oh, and pretty much everyone else is a first time human as well... so making it up as they go along. realising that eases the need to "conform" to how other people think you should be IMO
 

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If you're able to make coherent posts and communicate with us on here, chances are you are probably fairly well off. I realize interacting socially in real life is different and that Asperger's doesn't just deal with interpersonal areas, but I'm not well-versed enough with the disorder to render much judgement there.

Please forgive the following sweeping generalizations: I find that most aspies I meet or observe (or people I suspect have the disorder, at least) don't even seem to have anything wrong with them. The number one thing I notice is that they seem "goofy" somehow rather than deficient.

Being the internet superstar that I am, I have had the fortune of happening upon many different people who clearly fall under the autism spectrum and it seems to manifest itself in ways like... they'll be really into some form of artistic expression, and kind of do it obsessively and sometimes repetitively. And they seem to not really care (and/or recognize) that the things they like or do are what others would generally hide or be embarrassed about (not because it's shameful exactly—more in the way like, you know how a grown man probably wouldn't admit to liking N*SYNC?). If I'm not being clear, this is a good example of what I'm talking about. And honestly, I can't really fault them for this. Is this behavior really something to look down upon?

Also, this is obvious, but it's not even a disease. From what I know the diagnosis is about falling into a number of arbitrary patterns, so having someone tell you you have Asperger's is a descriptor at best. It doesn't mean you can or can't still improve any part of yourself that you wish... nor that the rest of us don't have any of our own deficiencies. We should probably start up a new Asperger-type syndrome for attention-seeking, shallow, overbearing dipshits while we're at it.
 

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Is aspergers really a illness? Because to me it seems like someone that doesn't want to be like the majority of society and for that they slap a medical sticker on it.
No, it is not an illness per say.

Modern psychology has sort of degenerated into a system of labels for normative deviance, often with the intention of providing pills to "fix" the disease. I view the over eager labeling trend as the middle variance trying to claim a correctness, some kind of superiority based on numbers. Numbers do not make wisdom, in fact studies suggest they make the opposite. It has great academic usefulness in terms of allowing study of specific behaviours, but it is too often used to define an individual as a problem rather than question the context surrounding that person. As I see it, it isn't a disease it is just a difference in style with negative social consequences but strengths in other areas.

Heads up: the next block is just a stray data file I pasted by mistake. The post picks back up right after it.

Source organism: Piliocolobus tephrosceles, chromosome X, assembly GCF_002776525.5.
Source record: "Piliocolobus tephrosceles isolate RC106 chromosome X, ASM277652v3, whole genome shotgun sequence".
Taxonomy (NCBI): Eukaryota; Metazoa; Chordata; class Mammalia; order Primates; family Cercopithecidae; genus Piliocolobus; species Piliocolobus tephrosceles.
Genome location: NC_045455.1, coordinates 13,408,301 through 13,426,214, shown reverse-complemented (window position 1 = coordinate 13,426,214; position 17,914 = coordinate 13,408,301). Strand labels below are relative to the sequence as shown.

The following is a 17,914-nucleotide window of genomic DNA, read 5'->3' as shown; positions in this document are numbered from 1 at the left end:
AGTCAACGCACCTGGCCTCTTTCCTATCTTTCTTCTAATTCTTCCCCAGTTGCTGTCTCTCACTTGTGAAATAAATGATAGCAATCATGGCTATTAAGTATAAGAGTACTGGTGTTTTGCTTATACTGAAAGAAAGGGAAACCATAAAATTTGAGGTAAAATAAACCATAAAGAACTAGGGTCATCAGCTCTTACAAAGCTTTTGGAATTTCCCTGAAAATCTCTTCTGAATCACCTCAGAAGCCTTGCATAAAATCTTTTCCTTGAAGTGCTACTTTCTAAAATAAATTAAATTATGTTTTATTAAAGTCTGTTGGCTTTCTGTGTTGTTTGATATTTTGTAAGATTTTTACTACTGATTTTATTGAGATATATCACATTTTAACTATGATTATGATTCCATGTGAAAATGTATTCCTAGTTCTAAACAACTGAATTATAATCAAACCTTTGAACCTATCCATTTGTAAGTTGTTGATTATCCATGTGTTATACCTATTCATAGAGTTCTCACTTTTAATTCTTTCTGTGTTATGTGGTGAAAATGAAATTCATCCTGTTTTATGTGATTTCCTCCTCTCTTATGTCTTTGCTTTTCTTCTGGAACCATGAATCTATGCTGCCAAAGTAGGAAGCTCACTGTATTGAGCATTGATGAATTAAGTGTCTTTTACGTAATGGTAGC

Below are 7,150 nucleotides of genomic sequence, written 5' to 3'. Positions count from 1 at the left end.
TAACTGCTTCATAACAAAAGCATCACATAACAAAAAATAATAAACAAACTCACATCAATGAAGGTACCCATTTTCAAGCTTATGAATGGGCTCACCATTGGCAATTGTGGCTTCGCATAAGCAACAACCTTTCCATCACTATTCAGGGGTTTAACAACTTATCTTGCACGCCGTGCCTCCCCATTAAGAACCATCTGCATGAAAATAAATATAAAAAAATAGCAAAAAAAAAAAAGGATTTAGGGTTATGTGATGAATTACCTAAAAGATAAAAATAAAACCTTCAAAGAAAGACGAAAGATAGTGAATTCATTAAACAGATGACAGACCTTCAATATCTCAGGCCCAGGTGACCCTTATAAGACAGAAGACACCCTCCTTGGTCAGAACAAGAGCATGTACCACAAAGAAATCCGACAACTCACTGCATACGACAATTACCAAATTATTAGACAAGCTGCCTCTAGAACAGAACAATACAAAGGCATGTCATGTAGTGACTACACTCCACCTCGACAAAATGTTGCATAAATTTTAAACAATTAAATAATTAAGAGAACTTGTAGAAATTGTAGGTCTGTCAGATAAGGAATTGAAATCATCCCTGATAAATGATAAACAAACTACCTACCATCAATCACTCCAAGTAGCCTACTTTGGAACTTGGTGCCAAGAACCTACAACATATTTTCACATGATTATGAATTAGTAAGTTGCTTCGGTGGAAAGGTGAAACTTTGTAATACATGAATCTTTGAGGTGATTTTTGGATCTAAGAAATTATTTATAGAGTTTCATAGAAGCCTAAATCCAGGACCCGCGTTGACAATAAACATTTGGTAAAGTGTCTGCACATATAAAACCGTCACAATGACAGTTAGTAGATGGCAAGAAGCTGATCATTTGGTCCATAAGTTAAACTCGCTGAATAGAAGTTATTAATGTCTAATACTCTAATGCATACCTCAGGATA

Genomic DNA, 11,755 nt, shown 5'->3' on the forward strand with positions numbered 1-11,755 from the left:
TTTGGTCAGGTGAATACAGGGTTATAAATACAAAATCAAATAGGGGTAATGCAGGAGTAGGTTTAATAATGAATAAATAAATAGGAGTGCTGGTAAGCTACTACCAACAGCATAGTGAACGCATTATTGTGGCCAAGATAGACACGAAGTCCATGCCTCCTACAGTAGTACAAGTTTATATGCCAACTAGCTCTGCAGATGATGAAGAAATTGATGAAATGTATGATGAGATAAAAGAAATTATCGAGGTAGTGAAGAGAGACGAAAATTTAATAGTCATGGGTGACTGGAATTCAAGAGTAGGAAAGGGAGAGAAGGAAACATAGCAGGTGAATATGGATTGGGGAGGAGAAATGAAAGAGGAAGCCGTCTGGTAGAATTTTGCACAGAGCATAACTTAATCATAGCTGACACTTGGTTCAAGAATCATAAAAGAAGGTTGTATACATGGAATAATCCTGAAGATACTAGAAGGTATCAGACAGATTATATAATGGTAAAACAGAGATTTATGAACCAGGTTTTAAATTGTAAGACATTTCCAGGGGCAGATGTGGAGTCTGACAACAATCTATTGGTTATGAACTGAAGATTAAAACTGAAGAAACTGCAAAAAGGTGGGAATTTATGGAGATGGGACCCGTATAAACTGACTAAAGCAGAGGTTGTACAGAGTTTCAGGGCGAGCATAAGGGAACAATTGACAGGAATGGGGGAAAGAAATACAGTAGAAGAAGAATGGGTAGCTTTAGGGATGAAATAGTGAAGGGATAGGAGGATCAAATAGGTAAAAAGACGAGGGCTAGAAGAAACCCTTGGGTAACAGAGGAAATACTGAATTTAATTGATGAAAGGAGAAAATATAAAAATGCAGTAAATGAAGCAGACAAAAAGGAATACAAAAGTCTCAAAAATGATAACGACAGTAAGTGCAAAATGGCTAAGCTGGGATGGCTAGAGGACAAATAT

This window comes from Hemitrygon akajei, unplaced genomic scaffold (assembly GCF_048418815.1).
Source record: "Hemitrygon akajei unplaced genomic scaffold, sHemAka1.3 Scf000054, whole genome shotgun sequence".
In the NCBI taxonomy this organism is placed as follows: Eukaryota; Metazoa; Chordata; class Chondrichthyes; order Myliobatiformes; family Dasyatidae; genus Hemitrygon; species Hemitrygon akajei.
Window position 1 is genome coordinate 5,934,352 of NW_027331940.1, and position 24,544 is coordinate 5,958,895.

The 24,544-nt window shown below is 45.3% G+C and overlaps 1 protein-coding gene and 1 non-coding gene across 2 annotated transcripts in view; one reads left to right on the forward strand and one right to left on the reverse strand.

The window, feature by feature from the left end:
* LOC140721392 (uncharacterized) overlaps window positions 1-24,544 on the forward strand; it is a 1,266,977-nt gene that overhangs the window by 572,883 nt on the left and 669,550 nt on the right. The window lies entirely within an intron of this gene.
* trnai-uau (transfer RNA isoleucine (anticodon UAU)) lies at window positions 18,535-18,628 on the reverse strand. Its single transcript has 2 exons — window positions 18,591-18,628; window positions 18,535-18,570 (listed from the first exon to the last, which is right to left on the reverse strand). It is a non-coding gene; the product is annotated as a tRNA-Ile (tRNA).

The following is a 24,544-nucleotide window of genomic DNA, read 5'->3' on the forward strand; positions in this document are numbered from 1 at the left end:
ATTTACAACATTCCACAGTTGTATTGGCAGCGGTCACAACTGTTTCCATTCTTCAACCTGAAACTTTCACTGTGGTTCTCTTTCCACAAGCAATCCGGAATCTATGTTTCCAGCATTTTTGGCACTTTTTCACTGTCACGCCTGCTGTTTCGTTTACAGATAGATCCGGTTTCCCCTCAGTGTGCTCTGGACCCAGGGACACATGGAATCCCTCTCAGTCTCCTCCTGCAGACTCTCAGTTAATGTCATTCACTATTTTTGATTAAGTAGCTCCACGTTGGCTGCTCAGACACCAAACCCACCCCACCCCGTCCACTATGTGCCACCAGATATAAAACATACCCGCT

Are there differences between someone with Asperger's and someone who is "normal" ? most certainly but normal is of abstract reference to the mean, simply where people tend to cluster, there is nothing inherently correct about being closer to the mean. IQ tests for example represent people based on their deviance from the mean, deviance in one direction being good and the other being bad, but again it is a highly subjective criteria. Sometimes the same deviance is good or bad depending on the context you use to measure it. Much of what makes someone socially powerful in our current society can be functionally useless or counter productive outside of that context, and in a different society could be viewed as highly deviant and ineffective.

Homogeneity (clustering around the average) is as often a bad thing as a good thing. It can result in stagnation and collapse, change originates from outliers. This may be part of why mentally deviant people are often incredibly creative, in a sense they think on the edges where others stand somewhere on the hill so they have a different view of the world.

Labels like Aspergers, ADHD, and similar diagnoses have an enormous amount of overlap and it is incredibly difficult to accurately label anyone with a psychological disorder due the complexities of the variables involved. More so even because the disease itself is an entirely arbitrary creation. Only in extreme cases does anyone seem to perfectly fit a diagnosis and even then it is prone to error and misinterpretation. Fortunately there is a growing body of psychology professionals who are trying to move away from the pharmacological reliance of current medicine, and back onto understanding what causes deviance and how to actively deal with the upsides and downsides of it.